Sound & Vision Home Theater Tune-Up (2001) (NTSC)

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Released 16-Sep-2002

Cover Art

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Details At A Glance

General Extras
Category Demo/Test Dolby Digital Trailer-Train, City, Canyon, Egypt, Rain, Aurora
Audio-Only Track-This Beat Is Voodoo-Studio Voodoo (DTS)
THX Trailer-Cavalcade (3)
Featurette-Henninger Demo
Featurette-About Sound & Vision
Featurette-About Ovation Software
DVD Credits
DVD-ROM Extras-Glossary; Manufacturers; Resources
Rating ?
Year Of Production 2001
Running Time 63:54 (Case: 80)
RSDL / Flipper No/No Cast & Crew
Start Up Menu
Region Coding 1,2,3,4,5,6 Directed By Mitchell Stuart

Wild Releasing
Starring David Healy
Frances Anderson
Case Amaray-Opaque
RPI $39.95 Music None Given

Video (NTSC) Audio
Pan & Scan/Full Frame Full Frame English Dolby Digital 5.1 (384Kb/s)
Widescreen Aspect Ratio None
16x9 Enhancement No
Video Format 480i (NTSC)
Original Aspect Ratio 1.33:1 Miscellaneous
Jacket Pictures No
Subtitles None Smoking No
Annoying Product Placement No
Action In or After Credits No

NOTE: The Profanity Filter is ON. Turn it off here.

Plot Synopsis

    There are a number of AV setup and calibration discs out in the marketplace at the moment; Video Essentials is the time-honoured standard, but The Ultimate DVD Platinum offers more features for less money. Into this market comes the Sound & Vision Home Theater Tune-Up DVD. Priced at a point between these two, the Sound & Vision Home Theater Tune-Up DVD has a number of unique and rather compelling features;
  1. Being the most recent calibration DVD onto the market means that it has the most up-to-date audio calibration test tones of all these DVDs, being the only one with DTS ES test signals, both DTS ES 6.1 matrix and DTS ES 6.1 discrete, as well as Dolby Digital EX test signals.
  2. The video calibration test patterns are modified from the standard still frame patterns used on other calibration DVDs to make them FAR easier to use for novice users.
    Clearly targeted at less techno-savvy users than the other two entrants in this genre, the Sound & Vision Home Theater Tune-Up DVD is a breeze to use, with two friendly (but sometimes gratingly inane) presenters taking you through all the steps involved in correctly setting up and calibrating your home theatre system, including a novel demonstration of the difference between composite video and S-Video. The total running time of the guided presentation is around 60 minutes, and the only technical criticism I could level at this basic content is that the concept of 16x9 enhancement is not all that well explained - all other critical home theatre concepts are well explained and very well illustrated.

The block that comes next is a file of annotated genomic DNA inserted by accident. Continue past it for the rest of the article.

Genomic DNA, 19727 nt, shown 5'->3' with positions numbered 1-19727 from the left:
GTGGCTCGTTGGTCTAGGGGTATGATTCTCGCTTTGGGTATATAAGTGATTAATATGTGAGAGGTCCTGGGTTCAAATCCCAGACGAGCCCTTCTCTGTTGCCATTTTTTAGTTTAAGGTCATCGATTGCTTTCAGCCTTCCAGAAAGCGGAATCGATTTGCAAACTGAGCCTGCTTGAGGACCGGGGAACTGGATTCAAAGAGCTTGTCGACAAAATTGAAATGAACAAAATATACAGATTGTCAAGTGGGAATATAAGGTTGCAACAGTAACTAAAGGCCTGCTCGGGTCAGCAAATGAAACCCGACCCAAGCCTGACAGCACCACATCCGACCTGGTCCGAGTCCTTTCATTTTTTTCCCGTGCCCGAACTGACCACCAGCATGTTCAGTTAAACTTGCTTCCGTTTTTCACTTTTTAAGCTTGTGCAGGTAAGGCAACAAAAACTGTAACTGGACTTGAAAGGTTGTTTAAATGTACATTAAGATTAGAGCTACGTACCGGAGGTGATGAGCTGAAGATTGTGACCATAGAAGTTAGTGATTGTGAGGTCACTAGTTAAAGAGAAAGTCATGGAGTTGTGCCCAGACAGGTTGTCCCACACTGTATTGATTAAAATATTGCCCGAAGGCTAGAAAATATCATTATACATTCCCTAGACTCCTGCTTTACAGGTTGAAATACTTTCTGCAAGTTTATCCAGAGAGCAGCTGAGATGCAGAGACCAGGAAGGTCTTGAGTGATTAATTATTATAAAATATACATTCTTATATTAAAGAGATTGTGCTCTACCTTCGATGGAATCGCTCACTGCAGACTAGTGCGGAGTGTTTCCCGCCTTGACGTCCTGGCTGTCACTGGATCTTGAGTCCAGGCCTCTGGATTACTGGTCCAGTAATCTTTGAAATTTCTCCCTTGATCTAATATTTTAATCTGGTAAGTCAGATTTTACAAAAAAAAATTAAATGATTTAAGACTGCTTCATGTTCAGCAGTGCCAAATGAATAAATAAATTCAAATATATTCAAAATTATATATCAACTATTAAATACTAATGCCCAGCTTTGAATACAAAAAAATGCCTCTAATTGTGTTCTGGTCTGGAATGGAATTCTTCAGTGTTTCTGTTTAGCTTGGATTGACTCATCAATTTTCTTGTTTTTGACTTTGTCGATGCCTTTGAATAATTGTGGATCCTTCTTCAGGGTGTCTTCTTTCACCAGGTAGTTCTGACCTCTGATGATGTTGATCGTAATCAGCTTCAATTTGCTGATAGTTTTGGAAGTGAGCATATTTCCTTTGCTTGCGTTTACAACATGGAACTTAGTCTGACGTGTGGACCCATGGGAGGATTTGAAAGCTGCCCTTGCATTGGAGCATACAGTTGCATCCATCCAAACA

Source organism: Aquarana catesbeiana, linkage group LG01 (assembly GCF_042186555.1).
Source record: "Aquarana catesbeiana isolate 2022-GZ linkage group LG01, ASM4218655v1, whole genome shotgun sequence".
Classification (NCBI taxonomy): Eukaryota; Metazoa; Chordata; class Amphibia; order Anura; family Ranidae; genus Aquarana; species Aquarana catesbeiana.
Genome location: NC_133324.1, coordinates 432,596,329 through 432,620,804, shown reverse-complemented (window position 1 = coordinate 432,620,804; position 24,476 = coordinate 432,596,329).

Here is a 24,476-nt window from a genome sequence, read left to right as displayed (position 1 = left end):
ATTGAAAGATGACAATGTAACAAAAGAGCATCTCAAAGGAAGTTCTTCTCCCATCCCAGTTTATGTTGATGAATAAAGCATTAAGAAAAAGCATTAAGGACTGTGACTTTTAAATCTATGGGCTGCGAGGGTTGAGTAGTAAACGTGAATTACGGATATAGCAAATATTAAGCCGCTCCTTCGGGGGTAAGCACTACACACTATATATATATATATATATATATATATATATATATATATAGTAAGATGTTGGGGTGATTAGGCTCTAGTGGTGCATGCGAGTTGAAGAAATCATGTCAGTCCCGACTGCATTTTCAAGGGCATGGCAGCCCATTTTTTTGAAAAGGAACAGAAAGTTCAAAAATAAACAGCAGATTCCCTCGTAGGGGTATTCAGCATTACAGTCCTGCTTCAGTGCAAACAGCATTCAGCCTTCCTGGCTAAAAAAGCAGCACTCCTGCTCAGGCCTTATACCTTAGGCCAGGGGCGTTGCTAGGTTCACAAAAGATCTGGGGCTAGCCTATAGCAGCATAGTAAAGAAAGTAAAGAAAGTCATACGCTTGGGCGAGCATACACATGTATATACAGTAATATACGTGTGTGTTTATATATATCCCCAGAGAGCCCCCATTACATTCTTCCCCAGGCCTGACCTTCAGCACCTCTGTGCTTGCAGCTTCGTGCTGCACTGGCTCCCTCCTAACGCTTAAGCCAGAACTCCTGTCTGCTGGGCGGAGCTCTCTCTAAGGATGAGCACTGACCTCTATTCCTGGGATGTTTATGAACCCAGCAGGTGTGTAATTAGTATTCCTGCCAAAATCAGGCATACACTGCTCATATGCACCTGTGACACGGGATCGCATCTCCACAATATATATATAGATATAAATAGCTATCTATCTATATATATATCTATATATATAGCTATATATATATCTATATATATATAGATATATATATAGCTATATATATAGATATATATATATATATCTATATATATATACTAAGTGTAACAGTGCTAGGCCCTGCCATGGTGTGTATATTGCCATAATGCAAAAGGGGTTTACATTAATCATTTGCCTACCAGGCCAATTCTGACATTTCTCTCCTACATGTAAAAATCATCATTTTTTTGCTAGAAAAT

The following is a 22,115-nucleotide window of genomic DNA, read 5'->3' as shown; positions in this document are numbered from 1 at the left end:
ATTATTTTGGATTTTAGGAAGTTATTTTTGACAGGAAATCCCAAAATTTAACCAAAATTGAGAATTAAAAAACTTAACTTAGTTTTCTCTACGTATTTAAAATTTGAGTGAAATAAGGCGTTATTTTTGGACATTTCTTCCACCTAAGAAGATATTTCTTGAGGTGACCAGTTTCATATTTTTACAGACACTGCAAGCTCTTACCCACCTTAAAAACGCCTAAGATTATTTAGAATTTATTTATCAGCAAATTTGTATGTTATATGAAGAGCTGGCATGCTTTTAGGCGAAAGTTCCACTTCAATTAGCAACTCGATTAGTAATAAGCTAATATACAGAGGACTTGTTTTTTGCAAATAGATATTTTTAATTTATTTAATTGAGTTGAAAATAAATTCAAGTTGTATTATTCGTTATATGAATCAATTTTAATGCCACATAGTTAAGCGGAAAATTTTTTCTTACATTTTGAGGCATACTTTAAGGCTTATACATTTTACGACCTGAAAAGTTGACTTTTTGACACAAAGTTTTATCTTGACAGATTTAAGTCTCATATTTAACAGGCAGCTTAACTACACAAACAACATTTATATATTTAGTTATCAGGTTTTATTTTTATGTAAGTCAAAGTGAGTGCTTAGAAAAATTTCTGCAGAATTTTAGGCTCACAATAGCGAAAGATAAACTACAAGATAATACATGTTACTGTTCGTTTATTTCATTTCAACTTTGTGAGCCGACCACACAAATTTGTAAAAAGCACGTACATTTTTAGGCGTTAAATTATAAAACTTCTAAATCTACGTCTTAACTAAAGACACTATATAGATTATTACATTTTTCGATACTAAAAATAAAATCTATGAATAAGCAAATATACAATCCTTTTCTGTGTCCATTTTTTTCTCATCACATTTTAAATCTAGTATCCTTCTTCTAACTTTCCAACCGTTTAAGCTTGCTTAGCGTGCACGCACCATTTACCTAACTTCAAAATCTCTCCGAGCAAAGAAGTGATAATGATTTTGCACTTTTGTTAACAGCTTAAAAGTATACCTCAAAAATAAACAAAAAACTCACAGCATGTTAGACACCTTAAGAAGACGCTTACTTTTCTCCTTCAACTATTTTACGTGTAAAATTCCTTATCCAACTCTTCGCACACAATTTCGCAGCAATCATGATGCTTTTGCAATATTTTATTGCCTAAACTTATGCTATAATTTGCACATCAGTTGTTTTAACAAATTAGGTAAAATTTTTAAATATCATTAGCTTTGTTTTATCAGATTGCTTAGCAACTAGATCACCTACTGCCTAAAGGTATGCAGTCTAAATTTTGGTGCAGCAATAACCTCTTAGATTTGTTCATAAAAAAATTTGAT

For more advanced users, you are able to directly access the relevant test patterns and tones quickly via the main menu, bypassing the sometimes lengthy explanations on offer. There are a number of pleasant surprises to be found in the menu system when directly accessing the tests in this fashion, such as the 6.1 audio test tones and subwoofer phase test tones, which are (sensibly) left out of the basic, guided presentation. The overall number of video test patterns is somewhat limited, but adequate for the disc's purpose. From my perspective, the only thing this DVD really lacks is a decent amount of high quality demonstration footage - there is some demonstration footage, but the quality is very variable.

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Transfer Quality


    As with any test DVD, the test patterns are of extremely high quality, and the accompanying studio footage is not too bad, either, although not of reference quality.

    The transfer is generally presented in an aspect ratio of 1.33:1 and is not 16x9 enhanced. A small number of still images and sample video clips are presented at 1.78:1 and 2.35:1, 16x9 enhanced. You should be aware that this DVD is presented in NTSC, so your equipment needs to be able to display an NTSC signal in order to take advantage of this disc.

    Sharpness is exemplary, particularly from the test patterns, as you would rightly expect. The studio footage is very clear and crisp, and seems to have been sourced from digital video judging by the lack of film artefacts. Shadow detail for the studio footage is a tad limited at times, and perhaps could have been a little better with better lighting. There is no low level noise in the studio footage, although there is some in some of the bonus materials.

    Colours are highly saturated with borderline excess red in the studio footage, but no colour bleed. All the test patterns appear spot-on.

    There are no MPEG compression artefacts in the transfer at all. There is, however, a moderate amount of aliasing and/or moire at times, often in close-up shots of equipment (eg at 8:57). Some of the higher resolution test images alias a little, but this is to be expected on an interlaced display. Being video-sourced, there are no film artefacts.

    There are no subtitles on this DVD.

    The disc is single sided and single layered.